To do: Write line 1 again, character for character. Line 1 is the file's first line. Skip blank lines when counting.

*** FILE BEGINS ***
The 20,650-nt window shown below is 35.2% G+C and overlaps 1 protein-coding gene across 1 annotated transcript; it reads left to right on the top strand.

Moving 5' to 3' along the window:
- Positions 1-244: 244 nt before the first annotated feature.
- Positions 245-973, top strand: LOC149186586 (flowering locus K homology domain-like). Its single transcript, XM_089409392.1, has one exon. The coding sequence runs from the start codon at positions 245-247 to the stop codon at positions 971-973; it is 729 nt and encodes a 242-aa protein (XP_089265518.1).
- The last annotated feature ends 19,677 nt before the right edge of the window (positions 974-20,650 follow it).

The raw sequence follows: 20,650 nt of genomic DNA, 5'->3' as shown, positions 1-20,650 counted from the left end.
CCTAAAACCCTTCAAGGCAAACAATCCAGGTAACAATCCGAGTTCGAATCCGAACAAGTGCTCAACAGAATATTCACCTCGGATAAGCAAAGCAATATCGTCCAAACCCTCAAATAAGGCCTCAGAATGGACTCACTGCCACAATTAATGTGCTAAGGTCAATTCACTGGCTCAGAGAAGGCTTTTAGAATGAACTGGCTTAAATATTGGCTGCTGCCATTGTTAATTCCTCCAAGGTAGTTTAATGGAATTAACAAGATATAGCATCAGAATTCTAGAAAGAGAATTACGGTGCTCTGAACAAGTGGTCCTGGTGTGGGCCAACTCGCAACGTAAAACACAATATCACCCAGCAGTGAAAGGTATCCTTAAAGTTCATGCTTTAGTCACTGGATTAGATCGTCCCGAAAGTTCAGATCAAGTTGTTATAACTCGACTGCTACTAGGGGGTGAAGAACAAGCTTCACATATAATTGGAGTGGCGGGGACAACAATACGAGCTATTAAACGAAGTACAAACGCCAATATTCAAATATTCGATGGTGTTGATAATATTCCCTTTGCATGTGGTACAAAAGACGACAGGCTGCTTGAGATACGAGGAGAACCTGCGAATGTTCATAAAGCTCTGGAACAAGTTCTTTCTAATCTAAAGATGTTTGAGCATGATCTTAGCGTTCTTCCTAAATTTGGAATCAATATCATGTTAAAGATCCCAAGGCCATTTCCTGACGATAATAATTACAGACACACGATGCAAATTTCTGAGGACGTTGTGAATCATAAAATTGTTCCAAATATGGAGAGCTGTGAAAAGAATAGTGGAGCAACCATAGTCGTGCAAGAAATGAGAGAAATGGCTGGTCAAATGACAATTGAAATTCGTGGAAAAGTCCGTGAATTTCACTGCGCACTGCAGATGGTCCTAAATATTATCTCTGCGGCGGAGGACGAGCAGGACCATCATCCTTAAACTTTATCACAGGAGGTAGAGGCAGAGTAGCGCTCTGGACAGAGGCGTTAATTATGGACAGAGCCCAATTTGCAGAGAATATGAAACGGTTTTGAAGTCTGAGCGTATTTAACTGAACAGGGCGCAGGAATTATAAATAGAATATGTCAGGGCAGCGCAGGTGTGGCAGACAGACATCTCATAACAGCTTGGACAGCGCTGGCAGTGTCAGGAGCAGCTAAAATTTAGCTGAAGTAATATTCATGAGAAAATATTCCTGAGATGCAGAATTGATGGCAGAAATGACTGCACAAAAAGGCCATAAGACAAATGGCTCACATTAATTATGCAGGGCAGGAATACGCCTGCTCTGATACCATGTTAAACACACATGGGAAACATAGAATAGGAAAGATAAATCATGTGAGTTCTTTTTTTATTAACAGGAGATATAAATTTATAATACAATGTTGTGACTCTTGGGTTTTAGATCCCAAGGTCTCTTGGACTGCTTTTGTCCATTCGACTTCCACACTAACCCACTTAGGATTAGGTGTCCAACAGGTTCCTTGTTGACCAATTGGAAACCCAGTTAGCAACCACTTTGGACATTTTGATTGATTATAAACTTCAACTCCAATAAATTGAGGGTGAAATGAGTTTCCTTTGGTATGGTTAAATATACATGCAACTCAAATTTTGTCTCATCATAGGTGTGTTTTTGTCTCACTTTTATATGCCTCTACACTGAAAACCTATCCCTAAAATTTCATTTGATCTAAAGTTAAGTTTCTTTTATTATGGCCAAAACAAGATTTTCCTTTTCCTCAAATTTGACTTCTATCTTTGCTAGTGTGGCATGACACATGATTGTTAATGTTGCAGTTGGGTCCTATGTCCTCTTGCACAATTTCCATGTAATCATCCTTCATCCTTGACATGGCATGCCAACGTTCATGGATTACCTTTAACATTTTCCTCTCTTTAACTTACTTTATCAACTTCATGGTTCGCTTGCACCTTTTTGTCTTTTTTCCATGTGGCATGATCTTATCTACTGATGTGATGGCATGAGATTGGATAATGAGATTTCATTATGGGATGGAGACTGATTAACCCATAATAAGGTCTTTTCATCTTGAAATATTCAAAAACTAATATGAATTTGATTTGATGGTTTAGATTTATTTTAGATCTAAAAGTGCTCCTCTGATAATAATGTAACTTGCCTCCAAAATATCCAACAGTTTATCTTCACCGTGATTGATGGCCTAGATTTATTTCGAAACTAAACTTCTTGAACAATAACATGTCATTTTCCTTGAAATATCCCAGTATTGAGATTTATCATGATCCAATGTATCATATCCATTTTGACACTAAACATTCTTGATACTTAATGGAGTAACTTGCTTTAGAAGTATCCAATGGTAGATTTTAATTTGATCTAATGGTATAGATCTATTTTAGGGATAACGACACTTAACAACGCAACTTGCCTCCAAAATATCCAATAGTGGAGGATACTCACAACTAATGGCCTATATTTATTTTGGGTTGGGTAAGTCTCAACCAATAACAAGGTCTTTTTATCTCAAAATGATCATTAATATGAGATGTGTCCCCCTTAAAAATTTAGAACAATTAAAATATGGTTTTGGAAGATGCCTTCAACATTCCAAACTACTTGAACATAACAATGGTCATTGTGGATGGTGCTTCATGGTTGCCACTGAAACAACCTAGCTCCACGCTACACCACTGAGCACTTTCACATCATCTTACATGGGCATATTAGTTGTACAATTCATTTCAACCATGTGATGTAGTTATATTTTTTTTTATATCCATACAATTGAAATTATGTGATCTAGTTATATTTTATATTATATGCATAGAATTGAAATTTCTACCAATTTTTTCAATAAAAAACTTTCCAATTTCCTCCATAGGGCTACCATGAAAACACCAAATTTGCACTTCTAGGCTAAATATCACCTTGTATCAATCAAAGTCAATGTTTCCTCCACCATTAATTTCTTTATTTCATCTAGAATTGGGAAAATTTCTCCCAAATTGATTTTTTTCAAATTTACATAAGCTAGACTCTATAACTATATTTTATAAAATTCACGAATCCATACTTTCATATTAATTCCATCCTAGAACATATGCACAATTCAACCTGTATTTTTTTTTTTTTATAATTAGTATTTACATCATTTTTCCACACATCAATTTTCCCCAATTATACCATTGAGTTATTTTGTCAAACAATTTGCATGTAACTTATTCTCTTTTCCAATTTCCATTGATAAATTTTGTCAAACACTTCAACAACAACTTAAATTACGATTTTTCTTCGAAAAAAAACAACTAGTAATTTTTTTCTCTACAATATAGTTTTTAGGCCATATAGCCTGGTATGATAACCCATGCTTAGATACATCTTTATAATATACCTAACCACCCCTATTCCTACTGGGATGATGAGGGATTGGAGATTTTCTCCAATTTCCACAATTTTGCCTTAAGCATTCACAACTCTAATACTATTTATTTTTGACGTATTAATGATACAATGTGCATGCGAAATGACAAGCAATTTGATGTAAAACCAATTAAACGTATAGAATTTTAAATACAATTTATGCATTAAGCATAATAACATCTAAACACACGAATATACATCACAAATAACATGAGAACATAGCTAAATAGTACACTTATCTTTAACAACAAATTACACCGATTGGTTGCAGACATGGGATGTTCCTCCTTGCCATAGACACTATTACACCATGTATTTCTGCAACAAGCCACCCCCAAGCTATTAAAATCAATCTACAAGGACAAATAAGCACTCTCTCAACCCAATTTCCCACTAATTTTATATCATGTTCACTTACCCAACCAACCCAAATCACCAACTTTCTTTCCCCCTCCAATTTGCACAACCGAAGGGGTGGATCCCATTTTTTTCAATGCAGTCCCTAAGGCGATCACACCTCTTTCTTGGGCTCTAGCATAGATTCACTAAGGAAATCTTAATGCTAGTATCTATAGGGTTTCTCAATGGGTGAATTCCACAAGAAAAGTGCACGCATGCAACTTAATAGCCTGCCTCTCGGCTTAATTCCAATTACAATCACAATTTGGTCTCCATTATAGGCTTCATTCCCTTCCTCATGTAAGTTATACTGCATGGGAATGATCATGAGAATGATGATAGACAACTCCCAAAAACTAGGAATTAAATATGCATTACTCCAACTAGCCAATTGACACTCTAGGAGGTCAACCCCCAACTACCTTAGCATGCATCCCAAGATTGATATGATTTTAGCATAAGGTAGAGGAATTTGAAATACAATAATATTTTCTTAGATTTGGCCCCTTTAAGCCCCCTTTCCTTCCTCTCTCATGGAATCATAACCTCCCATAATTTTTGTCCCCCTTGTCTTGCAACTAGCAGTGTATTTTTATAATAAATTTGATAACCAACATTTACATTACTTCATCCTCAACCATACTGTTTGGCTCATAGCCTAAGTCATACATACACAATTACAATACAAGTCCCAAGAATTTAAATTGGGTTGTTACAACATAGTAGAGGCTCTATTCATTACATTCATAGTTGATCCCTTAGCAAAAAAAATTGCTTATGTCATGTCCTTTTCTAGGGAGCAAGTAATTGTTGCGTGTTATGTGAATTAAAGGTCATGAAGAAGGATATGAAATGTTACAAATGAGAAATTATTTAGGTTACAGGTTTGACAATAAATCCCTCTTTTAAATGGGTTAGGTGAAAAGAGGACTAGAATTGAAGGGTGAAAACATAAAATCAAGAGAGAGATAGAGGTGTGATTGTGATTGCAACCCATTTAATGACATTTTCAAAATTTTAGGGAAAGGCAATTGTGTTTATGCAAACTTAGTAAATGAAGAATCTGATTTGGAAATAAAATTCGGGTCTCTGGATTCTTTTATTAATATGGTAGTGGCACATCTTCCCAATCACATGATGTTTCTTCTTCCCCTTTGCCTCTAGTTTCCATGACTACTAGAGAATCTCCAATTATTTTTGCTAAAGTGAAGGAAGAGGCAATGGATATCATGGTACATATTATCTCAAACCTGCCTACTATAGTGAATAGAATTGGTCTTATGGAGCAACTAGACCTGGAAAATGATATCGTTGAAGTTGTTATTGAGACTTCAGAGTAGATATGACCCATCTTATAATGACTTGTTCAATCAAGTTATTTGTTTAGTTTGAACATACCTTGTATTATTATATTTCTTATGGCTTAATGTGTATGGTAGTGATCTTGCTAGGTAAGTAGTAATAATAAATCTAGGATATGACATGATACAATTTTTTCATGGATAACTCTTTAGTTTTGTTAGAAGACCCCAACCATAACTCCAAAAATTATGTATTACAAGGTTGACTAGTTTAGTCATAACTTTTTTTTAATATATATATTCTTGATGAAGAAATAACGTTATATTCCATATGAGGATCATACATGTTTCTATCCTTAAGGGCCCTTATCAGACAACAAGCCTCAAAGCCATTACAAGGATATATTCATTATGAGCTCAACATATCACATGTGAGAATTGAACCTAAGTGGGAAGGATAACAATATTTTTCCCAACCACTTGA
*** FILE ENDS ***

The 20,650-nt window shown below is 35.2% G+C and overlaps 1 protein-coding gene across 1 annotated transcript; it reads left to right on the top strand.